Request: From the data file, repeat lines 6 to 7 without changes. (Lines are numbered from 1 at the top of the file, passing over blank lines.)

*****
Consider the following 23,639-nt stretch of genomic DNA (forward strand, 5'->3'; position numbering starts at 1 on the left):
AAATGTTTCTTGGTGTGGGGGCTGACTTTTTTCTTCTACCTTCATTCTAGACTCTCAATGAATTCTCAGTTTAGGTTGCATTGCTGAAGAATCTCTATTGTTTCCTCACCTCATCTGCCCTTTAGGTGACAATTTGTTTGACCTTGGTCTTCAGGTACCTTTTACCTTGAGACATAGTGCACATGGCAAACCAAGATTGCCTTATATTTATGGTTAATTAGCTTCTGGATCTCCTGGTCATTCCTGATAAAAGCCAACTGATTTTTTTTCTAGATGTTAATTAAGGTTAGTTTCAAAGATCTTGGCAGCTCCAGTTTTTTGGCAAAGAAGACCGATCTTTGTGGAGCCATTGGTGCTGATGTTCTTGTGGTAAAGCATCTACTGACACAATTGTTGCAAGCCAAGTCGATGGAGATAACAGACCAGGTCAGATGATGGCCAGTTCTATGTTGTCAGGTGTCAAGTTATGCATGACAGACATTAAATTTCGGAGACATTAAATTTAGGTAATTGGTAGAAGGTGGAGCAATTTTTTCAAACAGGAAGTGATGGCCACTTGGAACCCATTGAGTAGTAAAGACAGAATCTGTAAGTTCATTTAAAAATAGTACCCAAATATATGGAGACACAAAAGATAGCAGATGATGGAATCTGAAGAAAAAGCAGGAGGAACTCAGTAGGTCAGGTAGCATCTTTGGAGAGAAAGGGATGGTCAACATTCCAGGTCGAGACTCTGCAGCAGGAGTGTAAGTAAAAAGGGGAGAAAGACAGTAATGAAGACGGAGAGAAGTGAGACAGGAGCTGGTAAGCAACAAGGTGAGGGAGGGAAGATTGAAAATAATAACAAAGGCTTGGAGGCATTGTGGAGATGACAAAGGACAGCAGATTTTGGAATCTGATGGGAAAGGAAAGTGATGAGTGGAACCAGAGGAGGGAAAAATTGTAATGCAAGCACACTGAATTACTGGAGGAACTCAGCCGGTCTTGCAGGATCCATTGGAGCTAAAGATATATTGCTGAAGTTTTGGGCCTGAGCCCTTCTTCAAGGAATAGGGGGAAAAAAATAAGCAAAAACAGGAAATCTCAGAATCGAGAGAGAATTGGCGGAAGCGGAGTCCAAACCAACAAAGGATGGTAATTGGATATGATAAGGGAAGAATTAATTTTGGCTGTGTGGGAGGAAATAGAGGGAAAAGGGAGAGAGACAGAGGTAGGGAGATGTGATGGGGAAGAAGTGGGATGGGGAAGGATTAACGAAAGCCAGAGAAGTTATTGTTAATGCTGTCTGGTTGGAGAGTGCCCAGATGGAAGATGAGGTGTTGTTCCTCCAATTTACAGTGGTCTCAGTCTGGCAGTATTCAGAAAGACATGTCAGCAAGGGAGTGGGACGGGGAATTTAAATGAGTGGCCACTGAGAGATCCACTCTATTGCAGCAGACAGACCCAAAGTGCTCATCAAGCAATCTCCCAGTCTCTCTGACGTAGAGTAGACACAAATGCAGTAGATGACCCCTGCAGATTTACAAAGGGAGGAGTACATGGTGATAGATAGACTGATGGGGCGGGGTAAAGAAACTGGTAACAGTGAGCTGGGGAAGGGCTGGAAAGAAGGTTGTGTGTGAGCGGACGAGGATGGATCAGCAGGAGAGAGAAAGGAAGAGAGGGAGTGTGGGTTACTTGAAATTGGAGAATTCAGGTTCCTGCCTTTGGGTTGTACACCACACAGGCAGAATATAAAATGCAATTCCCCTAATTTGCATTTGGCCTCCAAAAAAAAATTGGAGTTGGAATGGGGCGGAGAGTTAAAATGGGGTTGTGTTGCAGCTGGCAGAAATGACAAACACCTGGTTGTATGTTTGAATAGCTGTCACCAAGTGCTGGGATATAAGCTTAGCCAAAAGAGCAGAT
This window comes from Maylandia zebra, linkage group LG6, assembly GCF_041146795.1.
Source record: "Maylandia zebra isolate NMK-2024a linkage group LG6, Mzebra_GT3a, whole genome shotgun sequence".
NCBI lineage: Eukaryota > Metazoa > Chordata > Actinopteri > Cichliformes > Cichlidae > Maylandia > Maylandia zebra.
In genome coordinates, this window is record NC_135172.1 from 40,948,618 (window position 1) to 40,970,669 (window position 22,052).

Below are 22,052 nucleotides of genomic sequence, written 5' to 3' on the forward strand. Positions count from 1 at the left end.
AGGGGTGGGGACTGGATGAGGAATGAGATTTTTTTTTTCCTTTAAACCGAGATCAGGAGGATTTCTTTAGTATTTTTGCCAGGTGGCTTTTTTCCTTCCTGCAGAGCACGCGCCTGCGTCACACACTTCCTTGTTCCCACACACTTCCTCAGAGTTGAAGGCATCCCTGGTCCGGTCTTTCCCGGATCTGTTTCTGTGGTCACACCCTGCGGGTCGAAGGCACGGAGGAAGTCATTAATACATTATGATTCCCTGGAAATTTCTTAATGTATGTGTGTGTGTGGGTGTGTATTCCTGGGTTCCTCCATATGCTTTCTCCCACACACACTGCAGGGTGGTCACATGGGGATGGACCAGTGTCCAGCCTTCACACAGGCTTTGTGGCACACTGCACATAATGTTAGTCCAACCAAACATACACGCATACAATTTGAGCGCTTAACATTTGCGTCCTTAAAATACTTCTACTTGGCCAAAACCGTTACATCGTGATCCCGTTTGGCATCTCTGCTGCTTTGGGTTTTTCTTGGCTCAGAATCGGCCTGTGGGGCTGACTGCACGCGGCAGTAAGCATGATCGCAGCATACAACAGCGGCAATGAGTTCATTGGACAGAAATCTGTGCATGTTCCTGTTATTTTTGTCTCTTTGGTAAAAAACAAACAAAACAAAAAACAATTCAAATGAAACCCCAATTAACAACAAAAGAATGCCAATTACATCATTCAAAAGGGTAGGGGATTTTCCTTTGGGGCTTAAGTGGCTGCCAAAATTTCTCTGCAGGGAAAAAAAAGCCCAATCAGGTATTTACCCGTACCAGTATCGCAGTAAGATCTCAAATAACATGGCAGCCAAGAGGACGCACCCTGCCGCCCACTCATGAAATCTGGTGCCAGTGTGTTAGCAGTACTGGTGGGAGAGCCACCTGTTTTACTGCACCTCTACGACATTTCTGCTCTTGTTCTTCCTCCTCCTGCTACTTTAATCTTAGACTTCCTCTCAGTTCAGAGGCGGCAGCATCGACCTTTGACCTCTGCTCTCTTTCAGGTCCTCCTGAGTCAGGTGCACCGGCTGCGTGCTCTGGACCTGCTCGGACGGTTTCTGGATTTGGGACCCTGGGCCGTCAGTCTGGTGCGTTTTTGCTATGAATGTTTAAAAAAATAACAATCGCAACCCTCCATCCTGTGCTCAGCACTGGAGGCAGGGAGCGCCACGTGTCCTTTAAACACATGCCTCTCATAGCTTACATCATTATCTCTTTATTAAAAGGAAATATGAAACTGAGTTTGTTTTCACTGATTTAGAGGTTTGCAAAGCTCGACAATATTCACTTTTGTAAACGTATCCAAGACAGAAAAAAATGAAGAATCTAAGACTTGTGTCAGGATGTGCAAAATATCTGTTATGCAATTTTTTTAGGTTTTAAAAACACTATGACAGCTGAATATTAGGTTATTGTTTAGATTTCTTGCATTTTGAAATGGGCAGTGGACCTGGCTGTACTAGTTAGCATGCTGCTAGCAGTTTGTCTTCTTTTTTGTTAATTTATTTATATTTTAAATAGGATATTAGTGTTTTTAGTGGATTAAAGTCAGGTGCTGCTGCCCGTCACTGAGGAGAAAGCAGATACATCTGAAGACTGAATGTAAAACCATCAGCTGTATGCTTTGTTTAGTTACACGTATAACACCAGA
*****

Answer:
In genome coordinates, this window is record NC_135172.1 from 40,948,618 (window position 1) to 40,970,669 (window position 22,052).

Below are 22,052 nucleotides of genomic sequence, written 5' to 3' on the forward strand. Positions count from 1 at the left end.